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Old 03-20-2018, 10:37 AM
 
Location: Colorado (PA at heart)
9,254 posts, read 14,290,922 times
Reputation: 12070

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Quote:
Originally Posted by CptnRn View Post
It is irrelevant whether you agree with me or not. Your experience doesn't negate the fact that many other people have gotten significantly different results from different companies. In fact as you said above, the results you got from MyHeritage were significantly different from what the other companies reported and stands as evidence that my previous statement is correct.

Here is a few more examples:

//www.city-data.com/forum/47215984-post19.html

//www.city-data.com/forum/47290233-post47.html
Since I'm being referred to here, I do want to point out that since that post, FTDNA have updated their ethnicity report. It is now very similar to AncestryDNA's report for me, but still very different from 23andMe, MyHeritage, etc. And more importantly, my mom's, dad's, and paternal grandfather's results still vary much more wildly between AncestryDNA and FTDNA. So your point still stands that just because one person gets similar results between companies, doesn't mean most people will.

Here's a comparison of all my kits across different companies: https://docs.google.com/spreadsheets...sW3Et4/pubhtml
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Old 03-20-2018, 11:59 AM
 
Location: Colorado (PA at heart)
9,254 posts, read 14,290,922 times
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Quote:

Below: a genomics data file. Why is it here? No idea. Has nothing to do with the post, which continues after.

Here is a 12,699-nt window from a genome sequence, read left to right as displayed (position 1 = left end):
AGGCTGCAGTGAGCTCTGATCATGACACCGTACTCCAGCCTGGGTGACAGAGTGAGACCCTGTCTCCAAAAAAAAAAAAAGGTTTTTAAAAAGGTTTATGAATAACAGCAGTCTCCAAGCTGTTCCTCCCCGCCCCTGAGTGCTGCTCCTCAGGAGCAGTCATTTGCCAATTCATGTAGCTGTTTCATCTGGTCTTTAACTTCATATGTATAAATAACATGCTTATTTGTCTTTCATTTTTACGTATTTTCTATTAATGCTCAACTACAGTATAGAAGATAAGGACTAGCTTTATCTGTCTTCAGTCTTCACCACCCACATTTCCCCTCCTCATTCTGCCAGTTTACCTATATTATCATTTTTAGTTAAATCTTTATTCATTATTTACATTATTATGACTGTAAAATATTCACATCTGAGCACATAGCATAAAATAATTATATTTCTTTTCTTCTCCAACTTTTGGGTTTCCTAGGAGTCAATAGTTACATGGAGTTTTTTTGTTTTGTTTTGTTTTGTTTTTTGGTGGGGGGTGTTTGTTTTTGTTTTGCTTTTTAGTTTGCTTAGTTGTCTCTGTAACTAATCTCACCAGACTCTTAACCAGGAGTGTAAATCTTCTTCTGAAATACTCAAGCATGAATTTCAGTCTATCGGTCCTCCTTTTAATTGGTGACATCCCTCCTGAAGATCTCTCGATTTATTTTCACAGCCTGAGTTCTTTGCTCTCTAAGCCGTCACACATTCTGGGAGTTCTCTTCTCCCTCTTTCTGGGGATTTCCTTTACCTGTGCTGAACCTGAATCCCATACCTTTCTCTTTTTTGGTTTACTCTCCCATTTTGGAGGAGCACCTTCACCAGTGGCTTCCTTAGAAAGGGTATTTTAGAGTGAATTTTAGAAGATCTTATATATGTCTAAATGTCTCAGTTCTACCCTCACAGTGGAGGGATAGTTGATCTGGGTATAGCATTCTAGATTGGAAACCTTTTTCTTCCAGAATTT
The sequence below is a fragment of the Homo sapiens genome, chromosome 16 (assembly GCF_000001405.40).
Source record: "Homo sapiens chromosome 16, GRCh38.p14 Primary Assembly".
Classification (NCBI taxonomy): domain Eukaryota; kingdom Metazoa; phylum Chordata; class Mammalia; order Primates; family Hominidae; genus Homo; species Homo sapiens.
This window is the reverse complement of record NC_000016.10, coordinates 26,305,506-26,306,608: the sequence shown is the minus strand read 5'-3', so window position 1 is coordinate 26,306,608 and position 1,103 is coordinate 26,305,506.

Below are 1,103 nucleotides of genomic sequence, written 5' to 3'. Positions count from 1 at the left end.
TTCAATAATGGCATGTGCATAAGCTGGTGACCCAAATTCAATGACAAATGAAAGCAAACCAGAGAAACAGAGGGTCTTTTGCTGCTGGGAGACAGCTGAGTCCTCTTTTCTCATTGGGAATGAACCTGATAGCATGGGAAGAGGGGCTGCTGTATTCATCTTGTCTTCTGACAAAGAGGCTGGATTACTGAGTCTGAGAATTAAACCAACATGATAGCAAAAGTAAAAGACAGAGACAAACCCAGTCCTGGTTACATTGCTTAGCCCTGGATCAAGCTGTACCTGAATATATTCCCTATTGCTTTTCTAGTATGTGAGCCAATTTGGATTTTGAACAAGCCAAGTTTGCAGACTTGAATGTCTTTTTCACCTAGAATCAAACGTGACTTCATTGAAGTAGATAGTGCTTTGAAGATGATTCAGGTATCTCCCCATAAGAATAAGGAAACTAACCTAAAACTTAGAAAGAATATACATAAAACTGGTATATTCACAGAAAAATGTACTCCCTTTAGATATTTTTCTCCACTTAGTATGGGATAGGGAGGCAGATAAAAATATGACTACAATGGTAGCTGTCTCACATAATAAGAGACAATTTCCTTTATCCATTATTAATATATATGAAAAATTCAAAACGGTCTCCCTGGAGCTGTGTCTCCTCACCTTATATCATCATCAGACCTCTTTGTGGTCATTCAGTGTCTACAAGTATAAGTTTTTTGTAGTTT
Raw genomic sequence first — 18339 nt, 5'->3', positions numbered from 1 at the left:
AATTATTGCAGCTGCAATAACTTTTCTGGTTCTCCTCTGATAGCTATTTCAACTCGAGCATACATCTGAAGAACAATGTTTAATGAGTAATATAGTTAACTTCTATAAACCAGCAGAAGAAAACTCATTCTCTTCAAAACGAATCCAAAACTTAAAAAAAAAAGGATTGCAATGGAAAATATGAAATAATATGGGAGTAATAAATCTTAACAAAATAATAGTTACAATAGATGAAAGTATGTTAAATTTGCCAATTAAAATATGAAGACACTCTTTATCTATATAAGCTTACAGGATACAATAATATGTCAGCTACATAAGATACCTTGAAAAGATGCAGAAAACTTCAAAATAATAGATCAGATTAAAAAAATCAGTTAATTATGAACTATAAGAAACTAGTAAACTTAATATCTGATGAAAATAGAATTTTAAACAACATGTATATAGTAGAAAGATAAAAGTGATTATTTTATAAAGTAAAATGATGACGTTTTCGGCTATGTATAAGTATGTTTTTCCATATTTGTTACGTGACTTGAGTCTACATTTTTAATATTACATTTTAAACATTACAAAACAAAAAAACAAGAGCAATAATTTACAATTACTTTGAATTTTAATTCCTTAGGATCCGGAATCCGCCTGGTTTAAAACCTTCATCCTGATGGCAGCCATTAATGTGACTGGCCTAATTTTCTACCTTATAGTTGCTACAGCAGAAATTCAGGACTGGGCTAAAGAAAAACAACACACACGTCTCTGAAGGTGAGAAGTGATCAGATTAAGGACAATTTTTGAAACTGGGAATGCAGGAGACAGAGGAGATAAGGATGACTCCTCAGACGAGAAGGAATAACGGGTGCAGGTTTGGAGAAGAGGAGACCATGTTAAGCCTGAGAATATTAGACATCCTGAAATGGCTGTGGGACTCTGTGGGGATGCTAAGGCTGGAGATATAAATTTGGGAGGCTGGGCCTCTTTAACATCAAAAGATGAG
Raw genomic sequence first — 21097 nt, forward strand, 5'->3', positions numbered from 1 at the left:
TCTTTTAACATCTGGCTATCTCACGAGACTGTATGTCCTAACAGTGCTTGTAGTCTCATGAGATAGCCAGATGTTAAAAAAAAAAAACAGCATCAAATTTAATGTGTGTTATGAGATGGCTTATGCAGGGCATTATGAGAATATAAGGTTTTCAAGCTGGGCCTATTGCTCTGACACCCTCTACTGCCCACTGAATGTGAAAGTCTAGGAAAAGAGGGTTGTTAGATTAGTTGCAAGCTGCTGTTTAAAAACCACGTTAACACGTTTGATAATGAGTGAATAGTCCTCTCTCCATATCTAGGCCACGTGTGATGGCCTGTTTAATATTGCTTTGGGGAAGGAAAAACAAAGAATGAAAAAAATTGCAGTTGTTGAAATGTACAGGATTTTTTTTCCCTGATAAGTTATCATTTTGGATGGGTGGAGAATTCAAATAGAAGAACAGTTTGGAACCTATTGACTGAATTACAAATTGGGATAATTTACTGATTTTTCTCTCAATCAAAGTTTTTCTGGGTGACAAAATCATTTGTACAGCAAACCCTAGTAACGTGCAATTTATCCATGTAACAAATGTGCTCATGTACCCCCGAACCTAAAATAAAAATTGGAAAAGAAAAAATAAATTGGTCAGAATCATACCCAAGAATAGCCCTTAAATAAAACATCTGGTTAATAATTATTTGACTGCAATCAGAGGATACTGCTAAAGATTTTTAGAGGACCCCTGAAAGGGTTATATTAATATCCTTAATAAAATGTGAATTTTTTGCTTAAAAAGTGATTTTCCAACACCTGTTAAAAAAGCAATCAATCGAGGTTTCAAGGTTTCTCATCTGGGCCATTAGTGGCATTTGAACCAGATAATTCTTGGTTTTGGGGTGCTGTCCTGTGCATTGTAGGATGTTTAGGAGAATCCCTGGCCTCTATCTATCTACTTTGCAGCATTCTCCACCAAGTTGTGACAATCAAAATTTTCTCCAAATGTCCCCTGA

Originally Posted by PawleysDude View Post
I never suggested we were identical in terms of DNA. But siblings descend from the same people, and thus have the same ethnic background.
But because inheritance and recombination is random, siblings do not get the same DNA or the same amounts of DNA from each ancestor.

Here's an example. Let's say you had one grandparent from Italy, one from Britain, one from China, and one from India.

That doesn't mean you should expect your DNA ethnicity report to be exactly 25% Italian, 25% Britain, 25% Chinese, and 25% Indian, because although we inherit 50% from each parent, we do not inherit exactly 25% from each grandparent.

So the 50% you got from your dad may have included:
32% from your Italian paternal grandmother
18% from your British paternal grandfather

And the 50% from your mother:
20% from your Chinese maternal grandmother
30% from your Indian maternal grandfather

Meanwhile, your sibling might have got:
24% from your Italian paternal grandmother
26% from your British paternal grandfather
34% from your Chinese maternal grandmother
16% from your Indian maternal grandfather

The further back your last "full blooded" ancestor was on your tree, the more these amounts can vary. Sometimes you can inherit nothing from one 3rd great grandparent, for example, yet inherit a solid 8% from another 3rd great grandparent. Meanwhile, your sibling could have inherited from that 3rd great grandparent that you didn't, meaning your sibling got a DNA result in a category you didn't.

It's true the DNA ethnicity report is also an estimate, and on a sub-continental level, is not necessarily accurate because people within continents share so much DNA. That does play into the varying reports for siblings too. But even if this wasn't an issue and the reports were totally accurate, siblings would still expect to have different percentages for the same categories, and even sometimes find one sibling has small results in a category the other doesn't.

Also, DNA ethnicity reports are much more accurate on a continental level. And since we do inherit 50% from each parent, using the above example, both siblings could reasonably expect to be 50% European and 50% Asian.

Quote:
While DNA estimates ethnicity, it in no way defines ethnicity. Researchers have long sought out their ethnic backgrounds, long before DNA testing was available. In today’s battle between DNA companies, ethnicity estimates have become a marketing tool more than anything else.